As a result, there was a revival of Chinese medicine during these years. In 1954, the Department of Chinese Medicine was established under the Ministry of Public Health (Oriental Medicine). Thanks to Mao's endorsement, institutions, such as the Shanghai College of TCM, Beijing College of TCM, Chengdu College of TCM, Guangzhou College of TCM and Nanjing College of TCM, were established. Leading by example, Mao himself would use a traditional Chinese medicine remedy called "yin qiao san" and allow two important TCM practitioners Li Shizhi and Peng Luxiang of the Chengdu College of TCM to be present at his bedside when he fell ill during a Great Leap Forward conference in Chengdu in 1957.

Mao's Policy of Integration of East and West Medicine

In 1958, at the beginning of Mao's Great Leap Forward campaign, the practice of Chinese medicine again experienced more changes. Mao revealed his vision of zhong xi yi jiehe, which translates as the "integration of Eastern and Western medicine." His idea was to insert some of the rigor of modern science into Chinese medicine's future development. This led to a search for 2,000 Chinese physicians highly trained in Western medicine to attend special seminars dedicated to the study of Chinese medicine over a two-year period. Only about 200 physicians graduated from this program, a possible testament to the fact that the study of Chinese medicine was difficult. Many of these doctors became top administrators in the 1980s and 1990s, as China once again sought to open its doors to both Eastern and Western thought after the tumultuous years of the Cultural Revolution. Mao's integration policy also led to the establishment of TCM in in- and out-patient departments in hospitals and TCM education was restructured to include some Western medicine instruction. Many patients turned to TCM treatments when Western therapies were not successful.

The Cultural Revolution

The Cultural Revolution (1966-1976) was used by Mao Zedong to try to regain power and influence in the political arena and he played on the sensitivities of the masses to achieve this. As a result, traditional culture, thinking and perspectives were crushed. Academics, professors, doctors and those who were well educated became targets of the campaign, while farmers, laborers and the uneducated gained power and influence during these years.

The purpose of the revolution is questioned to this day and is frequently debated, but the damage that it did to ordinary people and to higher education was extraordinary. Between the years 1966 and 1971 no new students were permitted to enter any academic institution. Schools were shut down and hundreds of thousands of youths were sent into the countryside to become indoctrinated or re-educated according to Mao's principles. Others became "red guards" and traveled the cities and villages smashing whatever and whoever was associated with tradition. Artifacts, temples and churches were demolished; literature was burned; teachers were ridiculed; and the educated mocked, forced to write apologies and sent to indoctrination camps.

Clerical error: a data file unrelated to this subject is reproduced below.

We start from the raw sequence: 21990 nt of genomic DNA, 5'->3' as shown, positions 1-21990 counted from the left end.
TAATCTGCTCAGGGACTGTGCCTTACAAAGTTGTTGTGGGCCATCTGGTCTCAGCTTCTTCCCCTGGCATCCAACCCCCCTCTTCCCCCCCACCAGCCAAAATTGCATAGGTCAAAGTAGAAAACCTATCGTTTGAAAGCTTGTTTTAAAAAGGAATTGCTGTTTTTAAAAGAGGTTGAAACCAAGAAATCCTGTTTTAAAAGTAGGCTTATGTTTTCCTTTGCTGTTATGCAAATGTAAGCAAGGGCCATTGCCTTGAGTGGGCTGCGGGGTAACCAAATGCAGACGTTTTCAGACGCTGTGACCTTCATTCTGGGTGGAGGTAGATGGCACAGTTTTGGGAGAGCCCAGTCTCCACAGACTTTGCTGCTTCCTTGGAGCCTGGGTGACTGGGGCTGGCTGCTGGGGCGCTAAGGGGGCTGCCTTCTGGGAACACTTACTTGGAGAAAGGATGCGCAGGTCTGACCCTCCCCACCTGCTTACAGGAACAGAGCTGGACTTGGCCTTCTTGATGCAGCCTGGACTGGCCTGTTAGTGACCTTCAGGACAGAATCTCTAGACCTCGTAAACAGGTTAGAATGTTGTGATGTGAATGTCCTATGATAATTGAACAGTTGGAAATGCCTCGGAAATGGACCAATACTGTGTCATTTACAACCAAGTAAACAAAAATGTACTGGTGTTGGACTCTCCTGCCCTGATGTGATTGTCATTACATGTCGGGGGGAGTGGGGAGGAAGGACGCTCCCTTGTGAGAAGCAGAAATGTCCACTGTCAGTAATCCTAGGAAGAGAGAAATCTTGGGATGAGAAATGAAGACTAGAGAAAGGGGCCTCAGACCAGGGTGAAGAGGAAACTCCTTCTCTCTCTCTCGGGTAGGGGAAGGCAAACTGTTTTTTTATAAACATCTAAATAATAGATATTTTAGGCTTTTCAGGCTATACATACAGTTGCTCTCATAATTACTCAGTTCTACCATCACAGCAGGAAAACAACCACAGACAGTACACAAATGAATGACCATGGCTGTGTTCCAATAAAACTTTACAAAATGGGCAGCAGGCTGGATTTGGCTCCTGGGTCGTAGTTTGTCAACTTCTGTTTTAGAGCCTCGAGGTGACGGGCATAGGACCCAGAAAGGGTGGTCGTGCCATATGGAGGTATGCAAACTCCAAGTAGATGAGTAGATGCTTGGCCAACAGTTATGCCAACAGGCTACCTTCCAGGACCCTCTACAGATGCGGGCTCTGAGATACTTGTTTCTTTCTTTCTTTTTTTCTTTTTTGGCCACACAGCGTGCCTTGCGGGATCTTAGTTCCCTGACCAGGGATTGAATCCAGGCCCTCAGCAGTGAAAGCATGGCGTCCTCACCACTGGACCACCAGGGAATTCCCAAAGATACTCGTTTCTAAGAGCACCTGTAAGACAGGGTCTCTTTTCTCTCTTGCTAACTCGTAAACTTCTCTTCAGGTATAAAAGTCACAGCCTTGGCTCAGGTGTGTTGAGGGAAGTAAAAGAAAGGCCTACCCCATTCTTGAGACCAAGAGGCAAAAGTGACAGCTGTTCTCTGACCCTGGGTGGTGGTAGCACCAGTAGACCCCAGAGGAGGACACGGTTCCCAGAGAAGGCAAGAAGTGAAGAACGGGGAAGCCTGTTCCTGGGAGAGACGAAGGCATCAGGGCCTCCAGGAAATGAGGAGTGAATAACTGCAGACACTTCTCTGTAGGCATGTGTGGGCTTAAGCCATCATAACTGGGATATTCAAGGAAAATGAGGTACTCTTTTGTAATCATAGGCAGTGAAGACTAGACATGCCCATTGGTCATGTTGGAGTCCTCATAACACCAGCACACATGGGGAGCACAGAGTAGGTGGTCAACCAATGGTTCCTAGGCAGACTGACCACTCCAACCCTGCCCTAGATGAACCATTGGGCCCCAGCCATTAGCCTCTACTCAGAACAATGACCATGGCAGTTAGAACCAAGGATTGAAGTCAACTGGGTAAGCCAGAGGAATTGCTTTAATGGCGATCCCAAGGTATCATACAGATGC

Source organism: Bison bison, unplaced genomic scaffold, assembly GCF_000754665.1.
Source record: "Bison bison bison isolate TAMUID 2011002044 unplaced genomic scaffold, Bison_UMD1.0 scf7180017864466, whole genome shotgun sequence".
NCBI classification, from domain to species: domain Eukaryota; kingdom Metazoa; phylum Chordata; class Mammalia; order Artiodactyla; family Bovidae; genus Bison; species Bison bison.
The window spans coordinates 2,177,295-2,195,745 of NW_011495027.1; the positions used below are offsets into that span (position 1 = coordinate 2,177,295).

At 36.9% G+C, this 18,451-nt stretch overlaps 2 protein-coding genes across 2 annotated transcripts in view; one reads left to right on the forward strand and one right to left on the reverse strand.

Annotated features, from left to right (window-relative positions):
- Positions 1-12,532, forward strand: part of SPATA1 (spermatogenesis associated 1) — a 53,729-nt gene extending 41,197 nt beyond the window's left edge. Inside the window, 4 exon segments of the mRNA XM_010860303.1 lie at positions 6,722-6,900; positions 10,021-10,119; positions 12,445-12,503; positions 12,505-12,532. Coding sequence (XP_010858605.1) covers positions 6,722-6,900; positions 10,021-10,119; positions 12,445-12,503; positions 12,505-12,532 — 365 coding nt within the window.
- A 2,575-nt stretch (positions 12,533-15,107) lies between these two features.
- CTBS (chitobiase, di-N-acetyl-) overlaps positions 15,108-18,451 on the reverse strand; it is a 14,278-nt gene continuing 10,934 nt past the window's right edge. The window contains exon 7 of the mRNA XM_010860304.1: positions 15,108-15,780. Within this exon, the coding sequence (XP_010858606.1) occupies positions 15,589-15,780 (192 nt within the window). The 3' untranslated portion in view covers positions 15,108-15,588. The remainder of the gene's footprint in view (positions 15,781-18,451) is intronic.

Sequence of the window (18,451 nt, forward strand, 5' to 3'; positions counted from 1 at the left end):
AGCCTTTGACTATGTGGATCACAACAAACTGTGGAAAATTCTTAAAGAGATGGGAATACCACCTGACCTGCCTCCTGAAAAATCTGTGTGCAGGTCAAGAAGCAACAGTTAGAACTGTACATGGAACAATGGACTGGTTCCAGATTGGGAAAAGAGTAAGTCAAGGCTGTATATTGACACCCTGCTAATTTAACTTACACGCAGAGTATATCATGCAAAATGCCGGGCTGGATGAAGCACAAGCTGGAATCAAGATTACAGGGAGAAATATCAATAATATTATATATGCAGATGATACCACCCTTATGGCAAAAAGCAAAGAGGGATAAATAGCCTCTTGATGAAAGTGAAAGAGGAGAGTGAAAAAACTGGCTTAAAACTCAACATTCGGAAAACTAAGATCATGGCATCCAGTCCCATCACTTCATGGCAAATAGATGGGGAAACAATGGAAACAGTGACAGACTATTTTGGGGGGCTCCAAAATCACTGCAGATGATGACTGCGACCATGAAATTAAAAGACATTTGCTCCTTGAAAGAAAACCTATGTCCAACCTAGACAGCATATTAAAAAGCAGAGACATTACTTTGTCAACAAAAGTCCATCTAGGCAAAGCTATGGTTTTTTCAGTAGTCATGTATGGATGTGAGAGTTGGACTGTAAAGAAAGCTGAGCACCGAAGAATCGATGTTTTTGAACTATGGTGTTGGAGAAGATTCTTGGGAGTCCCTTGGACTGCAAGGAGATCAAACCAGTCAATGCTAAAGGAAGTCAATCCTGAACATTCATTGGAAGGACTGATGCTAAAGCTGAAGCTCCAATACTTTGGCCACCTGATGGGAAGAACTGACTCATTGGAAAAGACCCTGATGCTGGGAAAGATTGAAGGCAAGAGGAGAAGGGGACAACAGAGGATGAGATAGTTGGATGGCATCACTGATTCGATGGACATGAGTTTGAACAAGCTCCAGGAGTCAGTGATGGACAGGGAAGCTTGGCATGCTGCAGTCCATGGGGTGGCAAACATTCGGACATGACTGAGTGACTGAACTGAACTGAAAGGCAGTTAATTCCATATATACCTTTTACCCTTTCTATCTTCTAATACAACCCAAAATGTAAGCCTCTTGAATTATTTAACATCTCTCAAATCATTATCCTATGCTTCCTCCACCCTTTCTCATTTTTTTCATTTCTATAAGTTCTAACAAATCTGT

The key word in this revolution was "reform" and Mao had specific views on how that reform would be acted out for healthcare. In a speech to healthcare professionals in Beijing on 26 June 1965, he stressed the need to reform medical education: "It is completely unnecessary to engage in so much studying. How many years of formal education, after all, did Hua Tuo have? And how many Li Shizhen. There is no need to restrict medical education to people with high school diplomas; middle school and elementary school pupils studying for three years will do. If this type of lowly educated doctor is then sent to the countryside, he will always be able to do a better job than the charlatan shamans; and the peasants, moreover, will be able to afford such care." Mao ended the speech with this bluntly stated viewpoint: "Studying is a stupid endeavor for a doctor."7

A statue of a barefoot doctor

Con sequently, the old medical curriculum was buried and the most revered medical practitioners were killed, imprisoned or sent to indoctrination camps for their "traditional" ways of thinking. The doors of learning were now opened to workers, peasants, soldiers and other members of the under-privileged classes. Entrance exams were scrapped, admission was based on family background and political status, and textbooks were filled with quotes from Mao's collected works and "little red book." Those passing through this system received minimal training in Western and Chinese medicine. This movement provided the bulk of the "barefoot doctors," who had very limited medical knowledge, but served a major role in addressing medical needs in the countryside. In fact, the barefoot doctors had already begun to emerge in the 1950s and most were young villagers. Their importance cannot be under-estimated since they attended the needs of a nation where over 90 per cent of the population lived in the countryside. By 1984, there were some 1.28 million barefoot doctors practicing in China.